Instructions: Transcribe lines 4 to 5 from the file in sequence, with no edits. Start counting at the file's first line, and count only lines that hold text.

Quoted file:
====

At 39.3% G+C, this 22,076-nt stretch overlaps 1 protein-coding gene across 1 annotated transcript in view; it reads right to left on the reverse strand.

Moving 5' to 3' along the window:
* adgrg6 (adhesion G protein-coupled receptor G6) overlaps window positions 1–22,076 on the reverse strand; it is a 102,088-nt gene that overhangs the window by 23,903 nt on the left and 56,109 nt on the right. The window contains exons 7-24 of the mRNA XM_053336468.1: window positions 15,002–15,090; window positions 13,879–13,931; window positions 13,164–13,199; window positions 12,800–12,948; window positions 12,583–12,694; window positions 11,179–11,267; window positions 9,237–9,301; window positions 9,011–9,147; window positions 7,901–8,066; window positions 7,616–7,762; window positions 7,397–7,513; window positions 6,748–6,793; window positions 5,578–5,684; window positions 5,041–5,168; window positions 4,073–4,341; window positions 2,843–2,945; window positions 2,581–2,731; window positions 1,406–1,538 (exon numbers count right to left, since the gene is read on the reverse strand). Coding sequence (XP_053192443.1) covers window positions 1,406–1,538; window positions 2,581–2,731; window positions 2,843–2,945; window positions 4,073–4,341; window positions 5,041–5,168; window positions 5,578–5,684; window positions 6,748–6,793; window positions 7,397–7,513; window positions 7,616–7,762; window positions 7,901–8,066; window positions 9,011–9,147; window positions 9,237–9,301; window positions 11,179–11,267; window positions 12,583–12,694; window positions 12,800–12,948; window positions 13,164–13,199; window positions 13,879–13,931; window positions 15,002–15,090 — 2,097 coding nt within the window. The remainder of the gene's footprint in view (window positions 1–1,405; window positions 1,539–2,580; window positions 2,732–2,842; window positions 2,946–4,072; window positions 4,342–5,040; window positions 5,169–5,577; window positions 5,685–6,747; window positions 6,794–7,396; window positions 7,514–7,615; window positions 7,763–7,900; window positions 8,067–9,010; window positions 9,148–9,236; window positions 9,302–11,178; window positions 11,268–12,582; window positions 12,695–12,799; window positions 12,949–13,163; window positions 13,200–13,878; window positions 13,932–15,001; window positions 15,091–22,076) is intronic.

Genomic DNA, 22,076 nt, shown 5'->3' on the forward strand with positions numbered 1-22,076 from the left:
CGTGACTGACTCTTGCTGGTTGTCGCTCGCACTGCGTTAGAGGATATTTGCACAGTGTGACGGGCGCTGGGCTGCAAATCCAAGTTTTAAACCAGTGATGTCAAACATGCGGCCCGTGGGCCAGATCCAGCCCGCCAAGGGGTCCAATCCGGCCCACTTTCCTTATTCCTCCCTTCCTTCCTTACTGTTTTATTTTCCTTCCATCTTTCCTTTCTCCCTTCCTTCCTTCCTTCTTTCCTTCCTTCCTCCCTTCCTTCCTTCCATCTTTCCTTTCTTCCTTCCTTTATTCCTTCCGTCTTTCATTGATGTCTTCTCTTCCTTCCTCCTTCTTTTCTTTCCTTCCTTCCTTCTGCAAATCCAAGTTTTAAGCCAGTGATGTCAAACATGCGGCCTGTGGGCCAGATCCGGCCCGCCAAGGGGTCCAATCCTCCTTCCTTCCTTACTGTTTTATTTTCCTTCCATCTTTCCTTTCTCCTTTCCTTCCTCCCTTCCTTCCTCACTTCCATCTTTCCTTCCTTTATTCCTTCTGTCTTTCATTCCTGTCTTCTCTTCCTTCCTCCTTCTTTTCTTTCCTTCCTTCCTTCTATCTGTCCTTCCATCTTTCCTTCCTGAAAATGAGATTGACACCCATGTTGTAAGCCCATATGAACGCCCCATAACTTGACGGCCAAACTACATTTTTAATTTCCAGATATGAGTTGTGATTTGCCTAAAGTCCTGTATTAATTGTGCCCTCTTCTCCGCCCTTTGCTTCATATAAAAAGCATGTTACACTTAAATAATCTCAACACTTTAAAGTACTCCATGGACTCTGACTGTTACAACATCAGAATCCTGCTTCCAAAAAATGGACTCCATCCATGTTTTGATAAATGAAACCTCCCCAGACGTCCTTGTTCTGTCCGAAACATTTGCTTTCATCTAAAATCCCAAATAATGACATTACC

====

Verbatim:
Genomic DNA, 22,076 nt, shown 5'->3' on the forward strand with positions numbered 1-22,076 from the left:
CGTGACTGACTCTTGCTGGTTGTCGCTCGCACTGCGTTAGAGGATATTTGCACAGTGTGACGGGCGCTGGGCTGCAAATCCAAGTTTTAAACCAGTGATGTCAAACATGCGGCCCGTGGGCCAGATCCAGCCCGCCAAGGGGTCCAATCCGGCCCACTTTCCTTATTCCTCCCTTCCTTCCTTACTGTTTTATTTTCCTTCCATCTTTCCTTTCTCCCTTCCTTCCTTCCTTCTTTCCTTCCTTCCTCCCTTCCTTCCTTCCATCTTTCCTTTCTTCCTTCCTTTATTCCTTCCGTCTTTCATTGATGTCTTCTCTTCCTTCCTCCTTCTTTTCTTTCCTTCCTTCCTTCTGCAAATCCAAGTTTTAAGCCAGTGATGTCAAACATGCGGCCTGTGGGCCAGATCCGGCCCGCCAAGGGGTCCAATCCTCCTTCCTTCCTTACTGTTTTATTTTCCTTCCATCTTTCCTTTCTCCTTTCCTTCCTCCCTTCCTTCCTCACTTCCATCTTTCCTTCCTTTATTCCTTCTGTCTTTCATTCCTGTCTTCTCTTCCTTCCTCCTTCTTTTCTTTCCTTCCTTCCTTCTATCTGTCCTTCCATCTTTCCTTCCTGAAAATGAGATTGACACCCATGTTGTAAGCCCATATGAACGCCCCATAACTTGACGGCCAAACTACATTTTTAATTTCCAGATATGAGTTGTGATTTGCCTAAAGTCCTGTATTAATTGTGCCCTCTTCTCCGCCCTTTGCTTCATATAAAAAGCATGTTACACTTAAATAATCTCAACACTTTAAAGTACTCCATGGACTCTGACTGTTACAACATCAGAATCCTGCTTCCAAAAAATGGACTCCATCCATGTTTTGATAAATGAAACCTCCCCAGACGTCCTTGTTCTGTCCGAAACATTTGCTTTCATCTAAAATCCCAAATAATGACATTACC